I see you. You are evergreen and dainty, a bee magnet when you flower, standing erect or trailing along, willing to be trampled upon and still stand strong. And I taste you. Pungent, mildly spicy. I drink your tisane while I write to you, as it brings me closer to who you are. I need you. I need Thyme. Not just time, but Thyme, the embodiment of your namesake, from the adaptation of the Greek word ‘thumos,’ meaning courage. You bring courage.
The first time I ever planted you, it was in a damp, somewhat shady area. You hated that and died rather quickly. Rotted. Then I learned your origin was from the Mediterranean and now try to mimic that wherever I plant you. In rocks. Dry spots. Full sun. You live year after year in these types of places. I love that kind of habitat too, so maybe that’s why I am also drawn to many of your cousins- Rosemary, Oregano, Marjoram, Sage. All of you are Lamiaceae (Mint) family members—I love your family!
You come in a few species, one of them being vulgaris, which Hart calls French Thyme, and we both think that species of you is the best in cooking. Your vulgaris patches keep mostly to themselves, are straight and sort of stiff, slightly pinkish in stem with blue-green leaves, whereas your praecox species is soft-stemmed with glossy, bright, green leaves who creep all over the path. Your citriodorus species somehow smells like lemons, oranges or limes- how can this be? Normally you smell like, like…Thyme. Kind of like how a healthy version of moth balls would smell if that’s even possible.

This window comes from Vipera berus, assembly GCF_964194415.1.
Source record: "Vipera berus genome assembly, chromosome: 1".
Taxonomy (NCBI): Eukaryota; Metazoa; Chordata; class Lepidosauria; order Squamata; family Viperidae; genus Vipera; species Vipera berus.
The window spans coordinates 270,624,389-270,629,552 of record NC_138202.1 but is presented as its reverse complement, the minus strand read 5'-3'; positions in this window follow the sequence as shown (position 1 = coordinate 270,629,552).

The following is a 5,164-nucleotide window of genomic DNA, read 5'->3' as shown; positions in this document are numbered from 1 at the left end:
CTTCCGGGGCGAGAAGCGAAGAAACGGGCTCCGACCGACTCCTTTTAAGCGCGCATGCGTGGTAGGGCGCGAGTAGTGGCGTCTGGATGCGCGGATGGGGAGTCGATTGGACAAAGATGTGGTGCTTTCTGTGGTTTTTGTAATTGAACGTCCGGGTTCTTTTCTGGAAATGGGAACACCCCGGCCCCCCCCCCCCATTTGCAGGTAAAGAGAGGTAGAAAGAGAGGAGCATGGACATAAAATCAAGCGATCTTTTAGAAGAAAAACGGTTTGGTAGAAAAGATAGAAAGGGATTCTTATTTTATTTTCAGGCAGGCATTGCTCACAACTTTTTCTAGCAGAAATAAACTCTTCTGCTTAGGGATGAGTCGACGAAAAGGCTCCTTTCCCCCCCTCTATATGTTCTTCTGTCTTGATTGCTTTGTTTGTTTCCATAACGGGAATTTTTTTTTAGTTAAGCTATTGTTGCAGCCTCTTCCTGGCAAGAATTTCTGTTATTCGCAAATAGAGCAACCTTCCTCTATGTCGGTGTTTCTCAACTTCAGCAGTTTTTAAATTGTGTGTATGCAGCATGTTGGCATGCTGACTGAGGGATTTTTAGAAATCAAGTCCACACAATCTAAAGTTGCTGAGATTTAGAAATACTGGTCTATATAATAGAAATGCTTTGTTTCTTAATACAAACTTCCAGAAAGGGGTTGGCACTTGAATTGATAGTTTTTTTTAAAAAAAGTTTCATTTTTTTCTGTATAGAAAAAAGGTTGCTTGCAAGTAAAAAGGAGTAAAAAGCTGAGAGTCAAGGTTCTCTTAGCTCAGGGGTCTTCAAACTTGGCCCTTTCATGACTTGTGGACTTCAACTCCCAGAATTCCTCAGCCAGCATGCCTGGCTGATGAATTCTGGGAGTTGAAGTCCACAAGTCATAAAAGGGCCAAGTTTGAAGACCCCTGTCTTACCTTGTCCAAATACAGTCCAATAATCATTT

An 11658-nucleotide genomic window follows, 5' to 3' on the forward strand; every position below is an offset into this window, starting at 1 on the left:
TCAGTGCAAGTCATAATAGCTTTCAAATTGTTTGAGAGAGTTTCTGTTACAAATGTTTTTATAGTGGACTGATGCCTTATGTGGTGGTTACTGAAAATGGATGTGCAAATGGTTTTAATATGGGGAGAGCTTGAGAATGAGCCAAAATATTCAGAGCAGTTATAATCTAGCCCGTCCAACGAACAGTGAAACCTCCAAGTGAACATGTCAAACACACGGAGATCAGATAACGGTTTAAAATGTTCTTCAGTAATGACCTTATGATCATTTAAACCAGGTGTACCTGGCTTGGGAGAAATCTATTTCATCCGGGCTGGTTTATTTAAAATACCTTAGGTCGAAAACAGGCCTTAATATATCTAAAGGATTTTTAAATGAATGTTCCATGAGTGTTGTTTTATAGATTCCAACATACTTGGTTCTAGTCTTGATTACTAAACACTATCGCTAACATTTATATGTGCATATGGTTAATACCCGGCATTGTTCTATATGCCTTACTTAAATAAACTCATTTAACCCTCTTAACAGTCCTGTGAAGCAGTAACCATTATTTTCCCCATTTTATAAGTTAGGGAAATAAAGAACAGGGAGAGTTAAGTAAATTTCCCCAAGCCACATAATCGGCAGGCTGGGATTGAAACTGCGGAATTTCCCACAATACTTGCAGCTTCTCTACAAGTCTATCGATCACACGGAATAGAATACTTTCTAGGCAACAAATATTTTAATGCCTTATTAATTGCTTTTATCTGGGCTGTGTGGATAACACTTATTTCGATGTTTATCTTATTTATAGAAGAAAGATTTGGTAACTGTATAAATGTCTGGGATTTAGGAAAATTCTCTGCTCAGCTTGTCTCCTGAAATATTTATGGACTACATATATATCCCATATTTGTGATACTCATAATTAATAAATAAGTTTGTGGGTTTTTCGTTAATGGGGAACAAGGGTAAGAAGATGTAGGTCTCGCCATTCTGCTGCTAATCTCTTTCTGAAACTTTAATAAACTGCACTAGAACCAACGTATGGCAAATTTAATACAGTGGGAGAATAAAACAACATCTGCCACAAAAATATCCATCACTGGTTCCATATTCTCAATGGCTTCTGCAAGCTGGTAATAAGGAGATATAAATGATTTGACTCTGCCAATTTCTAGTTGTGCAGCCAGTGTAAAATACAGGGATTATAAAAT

Then there is you, dressed in wool, that woolly version of yourself, or you variegated, the part of you that likes patterns in your sprigs. We have a little garden shop here in my town of Asheville called Thyme in the Garden, named after you, and where many of your varieties are kept. Your name lends itself to alot of puns, how fun!
Any kitchen garden should have you growing, I think. You offer up much—both culinarily and medicinally, fresh or dried. You are an essential ingredient in my herbes de Provence recipe. And I have put you in Za’atar.
As an herb that protects against infectious diseases, as well as brings courage, your sprigs are perfect for weaving into burn wands. You are a very popular ingredient for natural cleaning products- people go crazy over this thymol constituent in you and extract it as an oil, which can irritate us humans’s skin when applied directly. I make house cleaning sprays with an infusion of your whole plant, to call in your antiseptic medicine powers.
But by far my favorite way to be with you, Thyme, is as a steam. If I have a head cold, or my chest is constricted, or my eyes are itchy with allergies, I boil some water in a pot, add a big handful of your sprigs to it, then make a tent with a towel over my head and steam those aggravations away.
I don’t want to take for granted the good, simple things in life, and you are one of them. Thank you, Thyme, for being on this planet and giving so freely of yourself.